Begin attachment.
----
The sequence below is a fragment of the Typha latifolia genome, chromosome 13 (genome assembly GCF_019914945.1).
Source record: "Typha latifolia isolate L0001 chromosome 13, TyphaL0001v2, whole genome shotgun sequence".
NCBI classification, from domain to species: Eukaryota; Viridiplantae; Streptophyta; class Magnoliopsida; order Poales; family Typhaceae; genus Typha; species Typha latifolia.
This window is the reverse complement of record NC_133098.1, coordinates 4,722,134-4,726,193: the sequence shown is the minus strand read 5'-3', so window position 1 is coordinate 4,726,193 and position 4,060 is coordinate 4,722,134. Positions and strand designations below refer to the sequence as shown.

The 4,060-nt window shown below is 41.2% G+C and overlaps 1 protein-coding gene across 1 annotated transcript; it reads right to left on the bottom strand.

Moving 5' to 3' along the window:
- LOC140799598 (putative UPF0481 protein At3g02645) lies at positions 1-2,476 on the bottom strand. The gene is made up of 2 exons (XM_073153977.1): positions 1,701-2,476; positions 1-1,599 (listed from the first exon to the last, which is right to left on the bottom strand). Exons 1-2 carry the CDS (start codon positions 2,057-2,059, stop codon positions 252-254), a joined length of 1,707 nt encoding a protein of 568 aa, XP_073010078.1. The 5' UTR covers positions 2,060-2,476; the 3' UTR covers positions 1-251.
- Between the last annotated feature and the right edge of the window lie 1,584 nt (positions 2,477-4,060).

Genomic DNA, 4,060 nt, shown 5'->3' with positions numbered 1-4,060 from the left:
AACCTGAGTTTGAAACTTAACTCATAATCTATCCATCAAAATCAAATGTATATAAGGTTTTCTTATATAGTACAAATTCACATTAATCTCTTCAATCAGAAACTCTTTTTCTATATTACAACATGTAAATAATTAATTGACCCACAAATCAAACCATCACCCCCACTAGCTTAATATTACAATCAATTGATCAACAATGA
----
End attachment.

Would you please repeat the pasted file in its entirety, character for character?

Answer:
The sequence below is a fragment of the Typha latifolia genome, chromosome 13 (genome assembly GCF_019914945.1).
Source record: "Typha latifolia isolate L0001 chromosome 13, TyphaL0001v2, whole genome shotgun sequence".
NCBI classification, from domain to species: Eukaryota; Viridiplantae; Streptophyta; class Magnoliopsida; order Poales; family Typhaceae; genus Typha; species Typha latifolia.
This window is the reverse complement of record NC_133098.1, coordinates 4,722,134-4,726,193: the sequence shown is the minus strand read 5'-3', so window position 1 is coordinate 4,726,193 and position 4,060 is coordinate 4,722,134. Positions and strand designations below refer to the sequence as shown.

The 4,060-nt window shown below is 41.2% G+C and overlaps 1 protein-coding gene across 1 annotated transcript; it reads right to left on the bottom strand.

Moving 5' to 3' along the window:
- LOC140799598 (putative UPF0481 protein At3g02645) lies at positions 1-2,476 on the bottom strand. The gene is made up of 2 exons (XM_073153977.1): positions 1,701-2,476; positions 1-1,599 (listed from the first exon to the last, which is right to left on the bottom strand). Exons 1-2 carry the CDS (start codon positions 2,057-2,059, stop codon positions 252-254), a joined length of 1,707 nt encoding a protein of 568 aa, XP_073010078.1. The 5' UTR covers positions 2,060-2,476; the 3' UTR covers positions 1-251.
- Between the last annotated feature and the right edge of the window lie 1,584 nt (positions 2,477-4,060).

Genomic DNA, 4,060 nt, shown 5'->3' with positions numbered 1-4,060 from the left:
AACCTGAGTTTGAAACTTAACTCATAATCTATCCATCAAAATCAAATGTATATAAGGTTTTCTTATATAGTACAAATTCACATTAATCTCTTCAATCAGAAACTCTTTTTCTATATTACAACATGTAAATAATTAATTGACCCACAAATCAAACCATCACCCCCACTAGCTTAATATTACAATCAATTGATCAACAATGA